Other tracks that I liked: -ALL- – Here’s where the B-sides start to really cook. “Gonna Get Your Heart” was only a 0:59 second intro but it was so deserving of a full track. VERY smooth and completely enjoyable. It’s one of the few intros on my playlists. “Under the Street Lamps” is in my “Best of K-Pop” playlist. I love everything about it. Vocals, music, arrangement, everything; well, provisionally.. ..that Jimin rap break? Not her best.

    Short Hair (2014)
    Fantasy (Intro) / Short Hair / Joa Yo! / Soulmate / You Know That / Short Hair (Inst.) / Joa Yo! (Inst.)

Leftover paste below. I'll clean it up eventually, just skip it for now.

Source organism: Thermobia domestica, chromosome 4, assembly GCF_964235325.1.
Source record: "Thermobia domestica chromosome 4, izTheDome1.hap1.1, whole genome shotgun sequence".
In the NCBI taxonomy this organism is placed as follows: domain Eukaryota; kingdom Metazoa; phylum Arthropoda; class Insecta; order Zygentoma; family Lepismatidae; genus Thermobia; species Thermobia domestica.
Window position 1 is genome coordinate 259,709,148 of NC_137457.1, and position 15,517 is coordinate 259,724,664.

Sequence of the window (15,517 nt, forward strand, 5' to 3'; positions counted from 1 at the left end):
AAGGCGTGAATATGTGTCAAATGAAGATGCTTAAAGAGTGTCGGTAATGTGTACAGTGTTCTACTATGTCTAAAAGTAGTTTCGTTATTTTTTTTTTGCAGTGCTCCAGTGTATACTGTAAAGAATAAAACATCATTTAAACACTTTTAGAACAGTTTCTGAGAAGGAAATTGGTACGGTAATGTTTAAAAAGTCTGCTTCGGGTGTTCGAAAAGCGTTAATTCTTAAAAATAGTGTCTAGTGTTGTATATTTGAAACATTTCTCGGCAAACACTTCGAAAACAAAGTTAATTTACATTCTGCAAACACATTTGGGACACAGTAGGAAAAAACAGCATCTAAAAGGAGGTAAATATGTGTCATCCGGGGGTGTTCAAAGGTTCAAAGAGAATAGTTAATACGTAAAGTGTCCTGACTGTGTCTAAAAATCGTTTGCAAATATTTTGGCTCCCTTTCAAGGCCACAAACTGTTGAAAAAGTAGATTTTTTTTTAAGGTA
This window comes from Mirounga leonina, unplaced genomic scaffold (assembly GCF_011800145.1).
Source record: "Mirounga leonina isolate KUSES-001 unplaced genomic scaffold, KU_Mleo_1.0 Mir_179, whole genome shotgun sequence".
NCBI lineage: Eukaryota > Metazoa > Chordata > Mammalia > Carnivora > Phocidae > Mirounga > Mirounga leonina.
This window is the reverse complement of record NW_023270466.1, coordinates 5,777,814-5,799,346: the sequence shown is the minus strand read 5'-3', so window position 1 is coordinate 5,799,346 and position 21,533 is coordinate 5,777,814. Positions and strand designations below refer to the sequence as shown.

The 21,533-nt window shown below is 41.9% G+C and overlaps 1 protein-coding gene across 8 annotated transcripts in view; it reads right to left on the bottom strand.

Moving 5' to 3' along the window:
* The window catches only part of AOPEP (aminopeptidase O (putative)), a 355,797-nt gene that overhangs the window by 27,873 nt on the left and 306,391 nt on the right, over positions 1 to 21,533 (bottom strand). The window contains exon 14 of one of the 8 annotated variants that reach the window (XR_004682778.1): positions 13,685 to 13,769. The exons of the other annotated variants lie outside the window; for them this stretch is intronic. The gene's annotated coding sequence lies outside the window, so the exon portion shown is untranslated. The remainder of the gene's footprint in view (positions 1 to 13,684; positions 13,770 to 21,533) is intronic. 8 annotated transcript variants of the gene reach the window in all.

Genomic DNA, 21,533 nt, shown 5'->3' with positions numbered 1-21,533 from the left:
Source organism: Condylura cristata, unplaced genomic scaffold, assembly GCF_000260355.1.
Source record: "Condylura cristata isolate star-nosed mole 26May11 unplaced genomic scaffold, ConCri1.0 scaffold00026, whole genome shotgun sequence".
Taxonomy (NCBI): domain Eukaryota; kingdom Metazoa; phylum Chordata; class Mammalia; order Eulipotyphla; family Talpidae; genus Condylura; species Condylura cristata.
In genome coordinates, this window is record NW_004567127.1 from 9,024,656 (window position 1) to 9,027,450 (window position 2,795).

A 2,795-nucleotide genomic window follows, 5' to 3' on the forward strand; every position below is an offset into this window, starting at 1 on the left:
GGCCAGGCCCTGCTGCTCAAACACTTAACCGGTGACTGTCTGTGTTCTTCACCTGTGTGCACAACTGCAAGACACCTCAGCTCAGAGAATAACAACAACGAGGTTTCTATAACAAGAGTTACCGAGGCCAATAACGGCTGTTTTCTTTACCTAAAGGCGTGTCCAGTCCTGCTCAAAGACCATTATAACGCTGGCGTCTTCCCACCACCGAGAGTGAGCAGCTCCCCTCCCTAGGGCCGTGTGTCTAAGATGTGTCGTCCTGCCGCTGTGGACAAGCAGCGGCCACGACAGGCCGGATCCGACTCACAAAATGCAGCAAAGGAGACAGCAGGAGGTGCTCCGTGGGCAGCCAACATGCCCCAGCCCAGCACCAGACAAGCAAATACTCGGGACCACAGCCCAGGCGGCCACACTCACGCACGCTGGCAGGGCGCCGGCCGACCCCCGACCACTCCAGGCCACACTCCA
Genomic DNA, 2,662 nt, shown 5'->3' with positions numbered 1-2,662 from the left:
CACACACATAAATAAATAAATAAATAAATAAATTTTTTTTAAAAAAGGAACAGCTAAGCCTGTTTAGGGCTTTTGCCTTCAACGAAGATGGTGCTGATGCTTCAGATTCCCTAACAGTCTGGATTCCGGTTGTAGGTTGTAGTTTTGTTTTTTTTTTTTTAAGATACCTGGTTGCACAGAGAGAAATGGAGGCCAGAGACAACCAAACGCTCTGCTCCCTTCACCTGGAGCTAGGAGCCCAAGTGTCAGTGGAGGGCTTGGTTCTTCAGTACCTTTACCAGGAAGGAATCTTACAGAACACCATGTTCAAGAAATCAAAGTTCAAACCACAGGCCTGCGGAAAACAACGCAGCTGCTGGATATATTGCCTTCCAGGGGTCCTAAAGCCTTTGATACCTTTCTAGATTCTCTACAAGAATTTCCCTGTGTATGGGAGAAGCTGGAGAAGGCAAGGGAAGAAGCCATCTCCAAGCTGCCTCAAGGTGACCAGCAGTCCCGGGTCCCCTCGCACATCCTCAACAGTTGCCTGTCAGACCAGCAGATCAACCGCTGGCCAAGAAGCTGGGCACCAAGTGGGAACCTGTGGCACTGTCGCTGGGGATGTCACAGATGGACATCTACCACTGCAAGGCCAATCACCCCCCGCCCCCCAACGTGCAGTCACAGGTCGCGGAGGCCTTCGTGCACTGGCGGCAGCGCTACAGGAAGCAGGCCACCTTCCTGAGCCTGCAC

Title track: “Short Hair” – Another one of my favorite AOA releases. Again, Brave Brothers.
    Other tracks that I liked: “Fantasy” was another great intro that deserved a full release. “Joa Yo!” and “You Know That” both made my playlists, the latter marked as one of Jimin’s better rap breaks.

    …and so on…

    It would be easy to look at my progression with AOA and quickly think, “Ah, you only liked them after they adopted the “sexy” route, but that’s not accurate. Sure, the eye candy was there, but I was really digging the music during this transition as well. I wish they had released more as “AOA Black” and we never received anything from “AOA White”. We did get an “AOA Cream” release (AOA Off-white?), but that was.. ..what it was.

    Some reference songs:
    Gonna Get Your Heart: https://www.youtube.com/watch?v=2DUtPfViuDE
    Under the Street Lamps: https://www.youtube.com/watch?v=YG5xPwE5U1M